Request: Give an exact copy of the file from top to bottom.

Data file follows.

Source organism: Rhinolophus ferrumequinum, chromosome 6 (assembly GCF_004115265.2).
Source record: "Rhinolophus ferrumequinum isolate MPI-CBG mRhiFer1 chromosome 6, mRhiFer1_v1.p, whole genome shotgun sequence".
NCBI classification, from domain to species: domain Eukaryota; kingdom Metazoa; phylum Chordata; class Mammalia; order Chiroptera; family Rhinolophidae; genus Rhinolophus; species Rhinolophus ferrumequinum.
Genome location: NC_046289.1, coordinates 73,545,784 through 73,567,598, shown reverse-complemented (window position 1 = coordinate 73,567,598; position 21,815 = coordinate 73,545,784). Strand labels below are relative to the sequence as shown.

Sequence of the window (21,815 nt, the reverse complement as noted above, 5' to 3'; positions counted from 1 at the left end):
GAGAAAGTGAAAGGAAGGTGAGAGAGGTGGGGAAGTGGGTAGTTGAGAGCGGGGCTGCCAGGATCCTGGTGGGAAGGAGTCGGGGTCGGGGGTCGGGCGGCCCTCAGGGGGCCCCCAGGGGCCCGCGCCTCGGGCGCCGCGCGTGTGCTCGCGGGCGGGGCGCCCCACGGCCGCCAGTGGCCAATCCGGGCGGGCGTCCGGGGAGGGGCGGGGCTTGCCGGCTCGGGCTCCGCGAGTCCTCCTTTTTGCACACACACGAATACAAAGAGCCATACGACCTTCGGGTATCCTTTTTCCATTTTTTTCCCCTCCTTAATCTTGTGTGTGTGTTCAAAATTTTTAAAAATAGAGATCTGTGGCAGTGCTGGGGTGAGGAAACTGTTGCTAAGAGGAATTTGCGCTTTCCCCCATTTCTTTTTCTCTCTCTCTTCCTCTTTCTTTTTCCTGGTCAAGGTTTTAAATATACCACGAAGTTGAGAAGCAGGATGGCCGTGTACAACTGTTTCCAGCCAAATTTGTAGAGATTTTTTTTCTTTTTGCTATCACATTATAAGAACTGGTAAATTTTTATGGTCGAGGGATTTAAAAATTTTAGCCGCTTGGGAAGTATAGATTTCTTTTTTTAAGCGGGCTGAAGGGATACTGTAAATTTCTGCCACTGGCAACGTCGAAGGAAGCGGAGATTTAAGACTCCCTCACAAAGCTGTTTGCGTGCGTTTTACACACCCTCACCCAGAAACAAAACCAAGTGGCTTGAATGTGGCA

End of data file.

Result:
Source organism: Rhinolophus ferrumequinum, chromosome 6 (assembly GCF_004115265.2).
Source record: "Rhinolophus ferrumequinum isolate MPI-CBG mRhiFer1 chromosome 6, mRhiFer1_v1.p, whole genome shotgun sequence".
NCBI classification, from domain to species: domain Eukaryota; kingdom Metazoa; phylum Chordata; class Mammalia; order Chiroptera; family Rhinolophidae; genus Rhinolophus; species Rhinolophus ferrumequinum.
Genome location: NC_046289.1, coordinates 73,545,784 through 73,567,598, shown reverse-complemented (window position 1 = coordinate 73,567,598; position 21,815 = coordinate 73,545,784). Strand labels below are relative to the sequence as shown.

Sequence of the window (21,815 nt, the reverse complement as noted above, 5' to 3'; positions counted from 1 at the left end):
GAGAAAGTGAAAGGAAGGTGAGAGAGGTGGGGAAGTGGGTAGTTGAGAGCGGGGCTGCCAGGATCCTGGTGGGAAGGAGTCGGGGTCGGGGGTCGGGCGGCCCTCAGGGGGCCCCCAGGGGCCCGCGCCTCGGGCGCCGCGCGTGTGCTCGCGGGCGGGGCGCCCCACGGCCGCCAGTGGCCAATCCGGGCGGGCGTCCGGGGAGGGGCGGGGCTTGCCGGCTCGGGCTCCGCGAGTCCTCCTTTTTGCACACACACGAATACAAAGAGCCATACGACCTTCGGGTATCCTTTTTCCATTTTTTTCCCCTCCTTAATCTTGTGTGTGTGTTCAAAATTTTTAAAAATAGAGATCTGTGGCAGTGCTGGGGTGAGGAAACTGTTGCTAAGAGGAATTTGCGCTTTCCCCCATTTCTTTTTCTCTCTCTCTTCCTCTTTCTTTTTCCTGGTCAAGGTTTTAAATATACCACGAAGTTGAGAAGCAGGATGGCCGTGTACAACTGTTTCCAGCCAAATTTGTAGAGATTTTTTTTCTTTTTGCTATCACATTATAAGAACTGGTAAATTTTTATGGTCGAGGGATTTAAAAATTTTAGCCGCTTGGGAAGTATAGATTTCTTTTTTTAAGCGGGCTGAAGGGATACTGTAAATTTCTGCCACTGGCAACGTCGAAGGAAGCGGAGATTTAAGACTCCCTCACAAAGCTGTTTGCGTGCGTTTTACACACCCTCACCCAGAAACAAAACCAAGTGGCTTGAATGTGGCA